Female DEC forest ranger excited about adding more women to force
Nancy Ganswindt has wanted to be a DEC forest ranger since she was a teenager, and got a chance to talk with some rangers.
"They talked about the searches and rescues that they did, and I always knew that I wanted to be somebody that people looked to when they were in need," said Ganswindt.
She still remembers getting the letter in the mail inviting her to take a physical fitness test. She passed, and now the shoreline of Lake George at Shelving Rock Road is part of Ganswindt’s patrol area. However, she does a lot more than patrol.
"When there’s something that needs to be done, we’re called upon quite often, and I’m very confident in the skills that we have that we can pull off rescues and searches and situations that not a lot of other people can do," said Ganswindt.
Sadly, some of those rescues turn into recoveries, yet she feels even then, she’s helping the families.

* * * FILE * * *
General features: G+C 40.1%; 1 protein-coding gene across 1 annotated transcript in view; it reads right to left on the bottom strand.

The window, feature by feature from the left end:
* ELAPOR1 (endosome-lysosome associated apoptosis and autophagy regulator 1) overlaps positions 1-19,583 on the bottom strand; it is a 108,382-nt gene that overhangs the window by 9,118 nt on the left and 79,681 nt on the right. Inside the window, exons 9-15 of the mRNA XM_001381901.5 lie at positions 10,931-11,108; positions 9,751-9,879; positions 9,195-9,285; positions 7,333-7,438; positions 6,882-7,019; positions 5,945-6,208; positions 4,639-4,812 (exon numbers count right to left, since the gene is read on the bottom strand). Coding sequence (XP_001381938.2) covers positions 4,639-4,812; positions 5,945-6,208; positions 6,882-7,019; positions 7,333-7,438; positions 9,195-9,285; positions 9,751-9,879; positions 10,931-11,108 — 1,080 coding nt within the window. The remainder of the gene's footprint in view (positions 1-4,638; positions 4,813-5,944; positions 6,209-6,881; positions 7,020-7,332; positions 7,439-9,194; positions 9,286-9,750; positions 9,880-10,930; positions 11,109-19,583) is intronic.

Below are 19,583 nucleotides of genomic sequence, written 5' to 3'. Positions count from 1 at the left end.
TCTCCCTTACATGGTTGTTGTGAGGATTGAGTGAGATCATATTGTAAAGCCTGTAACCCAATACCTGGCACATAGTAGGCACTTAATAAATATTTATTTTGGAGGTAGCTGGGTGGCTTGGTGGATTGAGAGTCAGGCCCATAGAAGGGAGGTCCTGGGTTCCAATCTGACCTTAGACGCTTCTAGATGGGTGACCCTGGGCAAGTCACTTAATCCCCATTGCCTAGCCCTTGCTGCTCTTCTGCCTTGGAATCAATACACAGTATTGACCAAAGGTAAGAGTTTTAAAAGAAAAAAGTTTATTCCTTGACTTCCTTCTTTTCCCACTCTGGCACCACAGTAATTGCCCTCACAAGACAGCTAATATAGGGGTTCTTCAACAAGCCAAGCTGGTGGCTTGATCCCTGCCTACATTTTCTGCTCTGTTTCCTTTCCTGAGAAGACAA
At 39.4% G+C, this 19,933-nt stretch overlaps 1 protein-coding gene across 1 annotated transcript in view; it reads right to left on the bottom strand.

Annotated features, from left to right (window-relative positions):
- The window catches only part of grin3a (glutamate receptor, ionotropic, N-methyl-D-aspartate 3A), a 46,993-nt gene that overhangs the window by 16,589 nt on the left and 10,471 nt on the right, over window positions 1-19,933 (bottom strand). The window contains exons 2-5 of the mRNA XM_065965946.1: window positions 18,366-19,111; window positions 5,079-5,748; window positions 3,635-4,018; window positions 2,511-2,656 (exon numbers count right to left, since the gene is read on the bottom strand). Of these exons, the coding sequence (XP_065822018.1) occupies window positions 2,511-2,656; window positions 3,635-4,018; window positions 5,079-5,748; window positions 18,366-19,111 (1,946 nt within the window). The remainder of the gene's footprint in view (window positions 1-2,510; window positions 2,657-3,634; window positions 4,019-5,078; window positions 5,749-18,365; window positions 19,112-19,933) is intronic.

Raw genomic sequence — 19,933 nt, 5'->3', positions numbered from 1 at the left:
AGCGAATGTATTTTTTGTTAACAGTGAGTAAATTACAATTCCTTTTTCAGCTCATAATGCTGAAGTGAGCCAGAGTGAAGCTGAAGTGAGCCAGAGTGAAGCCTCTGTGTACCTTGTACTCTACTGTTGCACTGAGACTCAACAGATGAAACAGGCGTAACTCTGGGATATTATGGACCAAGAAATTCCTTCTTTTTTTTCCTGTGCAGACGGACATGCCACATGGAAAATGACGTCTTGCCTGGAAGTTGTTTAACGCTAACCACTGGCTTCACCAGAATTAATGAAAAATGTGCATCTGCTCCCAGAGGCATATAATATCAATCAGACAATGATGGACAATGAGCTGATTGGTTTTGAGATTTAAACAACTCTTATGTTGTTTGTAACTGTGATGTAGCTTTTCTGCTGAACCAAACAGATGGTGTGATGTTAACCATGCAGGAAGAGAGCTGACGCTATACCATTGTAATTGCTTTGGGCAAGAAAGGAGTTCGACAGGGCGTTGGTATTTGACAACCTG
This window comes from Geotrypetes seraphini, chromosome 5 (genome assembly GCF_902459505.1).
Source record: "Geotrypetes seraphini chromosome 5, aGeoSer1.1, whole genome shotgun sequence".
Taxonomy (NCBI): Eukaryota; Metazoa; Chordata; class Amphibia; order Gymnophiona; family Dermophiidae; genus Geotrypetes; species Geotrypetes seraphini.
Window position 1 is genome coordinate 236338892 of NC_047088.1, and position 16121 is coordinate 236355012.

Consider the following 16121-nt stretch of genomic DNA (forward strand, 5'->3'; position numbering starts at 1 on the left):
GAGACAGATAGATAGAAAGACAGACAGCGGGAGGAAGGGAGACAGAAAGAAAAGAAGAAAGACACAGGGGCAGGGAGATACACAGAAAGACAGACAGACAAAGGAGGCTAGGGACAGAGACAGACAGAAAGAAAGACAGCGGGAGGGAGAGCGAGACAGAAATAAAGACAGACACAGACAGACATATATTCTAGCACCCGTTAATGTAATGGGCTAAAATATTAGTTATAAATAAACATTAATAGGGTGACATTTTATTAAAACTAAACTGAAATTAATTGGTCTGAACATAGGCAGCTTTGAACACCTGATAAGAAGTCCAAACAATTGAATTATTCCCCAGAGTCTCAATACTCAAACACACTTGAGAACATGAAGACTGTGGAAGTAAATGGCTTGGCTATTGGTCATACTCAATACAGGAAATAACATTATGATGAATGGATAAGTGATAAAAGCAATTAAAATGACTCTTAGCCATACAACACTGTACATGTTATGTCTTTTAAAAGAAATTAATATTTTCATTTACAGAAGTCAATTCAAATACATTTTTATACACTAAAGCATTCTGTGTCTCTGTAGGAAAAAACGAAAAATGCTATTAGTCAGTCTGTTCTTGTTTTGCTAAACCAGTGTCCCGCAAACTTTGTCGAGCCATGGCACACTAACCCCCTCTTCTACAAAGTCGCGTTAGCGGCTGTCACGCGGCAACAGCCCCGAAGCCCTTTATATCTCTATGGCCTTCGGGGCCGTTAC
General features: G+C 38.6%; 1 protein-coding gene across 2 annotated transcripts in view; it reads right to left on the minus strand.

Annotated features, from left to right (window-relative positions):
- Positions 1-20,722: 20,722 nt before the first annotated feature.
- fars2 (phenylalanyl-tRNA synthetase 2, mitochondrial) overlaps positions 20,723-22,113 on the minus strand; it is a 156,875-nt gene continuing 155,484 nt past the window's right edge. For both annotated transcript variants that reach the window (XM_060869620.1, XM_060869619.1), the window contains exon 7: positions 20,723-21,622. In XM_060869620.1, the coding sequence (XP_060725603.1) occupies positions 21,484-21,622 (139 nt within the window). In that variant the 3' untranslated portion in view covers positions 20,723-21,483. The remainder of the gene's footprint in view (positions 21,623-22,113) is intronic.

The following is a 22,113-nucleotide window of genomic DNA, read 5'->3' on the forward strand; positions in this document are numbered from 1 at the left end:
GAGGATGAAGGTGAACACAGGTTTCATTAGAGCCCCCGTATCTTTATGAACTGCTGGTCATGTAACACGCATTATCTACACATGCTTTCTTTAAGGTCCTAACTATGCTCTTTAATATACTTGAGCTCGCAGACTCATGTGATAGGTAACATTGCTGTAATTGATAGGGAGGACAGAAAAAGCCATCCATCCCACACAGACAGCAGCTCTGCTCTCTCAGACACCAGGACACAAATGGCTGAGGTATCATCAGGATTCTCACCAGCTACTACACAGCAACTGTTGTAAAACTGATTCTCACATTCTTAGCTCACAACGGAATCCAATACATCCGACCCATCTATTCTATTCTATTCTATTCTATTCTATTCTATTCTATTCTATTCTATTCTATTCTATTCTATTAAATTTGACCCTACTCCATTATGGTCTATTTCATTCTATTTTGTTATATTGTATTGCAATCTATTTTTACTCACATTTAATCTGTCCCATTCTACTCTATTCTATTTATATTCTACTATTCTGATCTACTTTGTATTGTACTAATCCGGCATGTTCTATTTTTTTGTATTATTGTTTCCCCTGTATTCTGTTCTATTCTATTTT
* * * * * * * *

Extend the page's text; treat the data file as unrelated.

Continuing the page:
"A lot of times, we are able to bring closure to families that maybe a family member or loved one is missing, whether it was by choice or by accident. So we can either bring them home, or at least give the family closure on what happened," said Ganswindt.
Forest rangers also fight fires, and the lieutenant has traveled as far as California to do so.
With about 19% of the force female, DEC has pledged to add more women and raise that number to 30% by 2030. Ganswindt thinks this goal is a great idea.
"It’s a great job in general, and I think that as a female, the more diverse any organization is, is going to benefit them, because every sort of background brings something to the table," said Ganswindt.